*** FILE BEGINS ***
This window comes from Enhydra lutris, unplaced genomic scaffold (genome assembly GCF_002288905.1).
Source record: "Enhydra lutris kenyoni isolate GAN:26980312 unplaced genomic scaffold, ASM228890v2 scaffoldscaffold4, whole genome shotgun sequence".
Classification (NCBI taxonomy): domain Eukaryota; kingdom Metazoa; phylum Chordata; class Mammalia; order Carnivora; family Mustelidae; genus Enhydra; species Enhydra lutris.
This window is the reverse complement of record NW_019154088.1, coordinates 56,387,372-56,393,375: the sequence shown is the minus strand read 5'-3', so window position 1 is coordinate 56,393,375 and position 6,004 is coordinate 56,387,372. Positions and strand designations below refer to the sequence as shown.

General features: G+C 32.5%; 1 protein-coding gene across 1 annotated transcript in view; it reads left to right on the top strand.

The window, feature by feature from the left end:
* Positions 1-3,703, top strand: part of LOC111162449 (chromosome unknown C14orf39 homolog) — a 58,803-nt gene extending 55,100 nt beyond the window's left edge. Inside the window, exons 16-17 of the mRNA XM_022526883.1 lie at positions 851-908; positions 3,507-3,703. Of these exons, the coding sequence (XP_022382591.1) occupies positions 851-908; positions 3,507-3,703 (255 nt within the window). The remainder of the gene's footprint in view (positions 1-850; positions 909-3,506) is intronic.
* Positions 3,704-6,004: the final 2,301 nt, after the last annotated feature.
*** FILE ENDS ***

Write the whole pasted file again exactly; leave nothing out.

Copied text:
This window comes from Enhydra lutris, unplaced genomic scaffold (genome assembly GCF_002288905.1).
Source record: "Enhydra lutris kenyoni isolate GAN:26980312 unplaced genomic scaffold, ASM228890v2 scaffoldscaffold4, whole genome shotgun sequence".
Classification (NCBI taxonomy): domain Eukaryota; kingdom Metazoa; phylum Chordata; class Mammalia; order Carnivora; family Mustelidae; genus Enhydra; species Enhydra lutris.
This window is the reverse complement of record NW_019154088.1, coordinates 56,387,372-56,393,375: the sequence shown is the minus strand read 5'-3', so window position 1 is coordinate 56,393,375 and position 6,004 is coordinate 56,387,372. Positions and strand designations below refer to the sequence as shown.

General features: G+C 32.5%; 1 protein-coding gene across 1 annotated transcript in view; it reads left to right on the top strand.

The window, feature by feature from the left end:
* Positions 1-3,703, top strand: part of LOC111162449 (chromosome unknown C14orf39 homolog) — a 58,803-nt gene extending 55,100 nt beyond the window's left edge. Inside the window, exons 16-17 of the mRNA XM_022526883.1 lie at positions 851-908; positions 3,507-3,703. Of these exons, the coding sequence (XP_022382591.1) occupies positions 851-908; positions 3,507-3,703 (255 nt within the window). The remainder of the gene's footprint in view (positions 1-850; positions 909-3,506) is intronic.
* Positions 3,704-6,004: the final 2,301 nt, after the last annotated feature.